Jenn Thilmany

Thilmany

You climb into bed for a rejuvinating night of sleep. You waken to nature‘s call, but as soon as you start to sit up, the room spins. You stop to think, “I didn‘t drink, I don‘t have other stroke symptoms, it‘s not the flu season...it must be vertigo.“

Vertigo happens when crystals inside our ears, slough off, landing on hairs called cilia in one or more of the three ear canals. Cilia helps our body know where it is in space. If the hairs are laying down, you should not be upright, so the system is tryingto figure out what is going on, making you dizzy. It can correct itself with time, but in the meantime you will be dizzy, unstable, and not able to attend to normal activities.

Some see their MD for this condition, who may prescribe Meclizine to decrease or stop the dizziness. It works for some, but not all. On top of this, dizziness is one of the side effects of Meclizine. Even if it does help, the medication only masks the symptoms, it does not change the reason behind the symptoms. A physical therapist on the other hand, can quickly assess whether or not it is vertigo and treat it on the spot. Most people have relief after only one or two treatments.

There are three canals where the crystals can go, and an assessment can tell us where they are. Based on this knowledge, we can move those crystals off the hairs making you feel better instantly. You should feel “normal“ within 24 hours, depending on severity. Sometimes more than one canal is involved. In these cases, a few more visits may be needed to fully clear all canals.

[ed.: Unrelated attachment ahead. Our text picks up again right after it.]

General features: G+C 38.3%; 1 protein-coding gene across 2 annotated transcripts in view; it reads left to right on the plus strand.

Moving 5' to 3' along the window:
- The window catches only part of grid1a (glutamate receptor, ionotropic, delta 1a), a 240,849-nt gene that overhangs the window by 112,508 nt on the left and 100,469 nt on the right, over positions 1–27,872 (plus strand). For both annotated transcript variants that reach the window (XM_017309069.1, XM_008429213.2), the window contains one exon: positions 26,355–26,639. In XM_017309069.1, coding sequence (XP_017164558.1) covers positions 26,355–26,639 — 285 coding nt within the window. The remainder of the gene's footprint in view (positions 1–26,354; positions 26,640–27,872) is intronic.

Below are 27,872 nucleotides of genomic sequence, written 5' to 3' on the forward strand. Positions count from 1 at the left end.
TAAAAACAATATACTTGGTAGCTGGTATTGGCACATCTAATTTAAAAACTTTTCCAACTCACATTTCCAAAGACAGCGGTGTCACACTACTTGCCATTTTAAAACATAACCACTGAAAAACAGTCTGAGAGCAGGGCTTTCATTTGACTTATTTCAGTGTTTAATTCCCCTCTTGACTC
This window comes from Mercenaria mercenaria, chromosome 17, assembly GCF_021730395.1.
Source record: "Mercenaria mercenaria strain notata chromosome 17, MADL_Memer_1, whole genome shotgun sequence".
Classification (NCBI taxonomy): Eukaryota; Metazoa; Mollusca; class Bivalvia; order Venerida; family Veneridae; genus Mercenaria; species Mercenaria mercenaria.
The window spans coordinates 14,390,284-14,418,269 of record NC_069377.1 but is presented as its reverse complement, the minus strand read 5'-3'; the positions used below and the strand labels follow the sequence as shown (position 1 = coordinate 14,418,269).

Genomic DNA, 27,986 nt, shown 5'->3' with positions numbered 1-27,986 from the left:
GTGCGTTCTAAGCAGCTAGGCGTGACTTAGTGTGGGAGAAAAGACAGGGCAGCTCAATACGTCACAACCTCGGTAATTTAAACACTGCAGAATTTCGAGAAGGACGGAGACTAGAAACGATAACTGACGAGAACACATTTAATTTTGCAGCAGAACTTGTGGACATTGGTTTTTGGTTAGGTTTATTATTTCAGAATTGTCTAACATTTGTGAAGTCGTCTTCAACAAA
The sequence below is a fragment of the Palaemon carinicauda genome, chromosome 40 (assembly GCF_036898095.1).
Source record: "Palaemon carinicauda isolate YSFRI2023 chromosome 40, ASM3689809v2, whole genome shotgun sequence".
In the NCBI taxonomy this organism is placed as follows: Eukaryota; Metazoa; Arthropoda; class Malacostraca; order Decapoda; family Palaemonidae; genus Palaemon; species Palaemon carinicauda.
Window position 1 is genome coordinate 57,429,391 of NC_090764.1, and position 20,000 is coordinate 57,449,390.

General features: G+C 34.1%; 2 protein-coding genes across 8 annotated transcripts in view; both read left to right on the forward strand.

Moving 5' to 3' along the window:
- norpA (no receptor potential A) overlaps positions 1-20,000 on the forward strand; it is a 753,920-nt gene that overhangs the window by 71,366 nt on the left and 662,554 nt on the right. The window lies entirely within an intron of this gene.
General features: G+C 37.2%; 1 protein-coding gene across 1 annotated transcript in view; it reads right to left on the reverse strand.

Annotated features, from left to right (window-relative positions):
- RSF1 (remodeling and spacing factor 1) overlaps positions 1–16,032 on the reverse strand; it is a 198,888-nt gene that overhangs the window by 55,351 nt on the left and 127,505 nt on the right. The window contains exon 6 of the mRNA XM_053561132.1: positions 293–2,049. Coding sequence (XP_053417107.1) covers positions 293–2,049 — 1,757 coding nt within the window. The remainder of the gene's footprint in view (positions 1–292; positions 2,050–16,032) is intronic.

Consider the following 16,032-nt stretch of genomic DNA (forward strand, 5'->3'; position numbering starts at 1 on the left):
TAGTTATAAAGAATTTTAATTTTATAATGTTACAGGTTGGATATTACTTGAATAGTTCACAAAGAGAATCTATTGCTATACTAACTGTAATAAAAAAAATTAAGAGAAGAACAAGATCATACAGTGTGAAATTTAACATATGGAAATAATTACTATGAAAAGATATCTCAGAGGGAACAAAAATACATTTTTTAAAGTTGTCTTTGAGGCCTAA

Vertigo doesn‘t only start at night however. It most likely comes on instantly. Some feel it when they lie down, others when they sit or stand up, some just need to turn their head in one direction. In severe cases, nausea and vomiting can occur, espcially if you are sensitive to turning motions. Sometimes trauma, such as a fall can bring it on. The older we get, the better chance of having vertigo, but anyone can have it. You may be more likely to have a repeat episode, but many only get it once.

Some people believe that when you have vertigo, you need to be careful after treatment. In the past, there were rules to follow, as it was believed that vertigo could come back, that it needed time to “stick“ after treatment. Unless you are tumbling in gymnastics though, most resume normal activities right away with no issues. Studies have shown that you do not need to sleep sitting up and that you do not need to be careful with head movements. Actually not moving the head and neck creates other issues. Those who return to normal activities without worry of vertigo returning often do the best.

Dr. Jenn Thilmany, DPT is a physical therapist at In Touch Physical Therapy. She can be reached at 507-451-7888.

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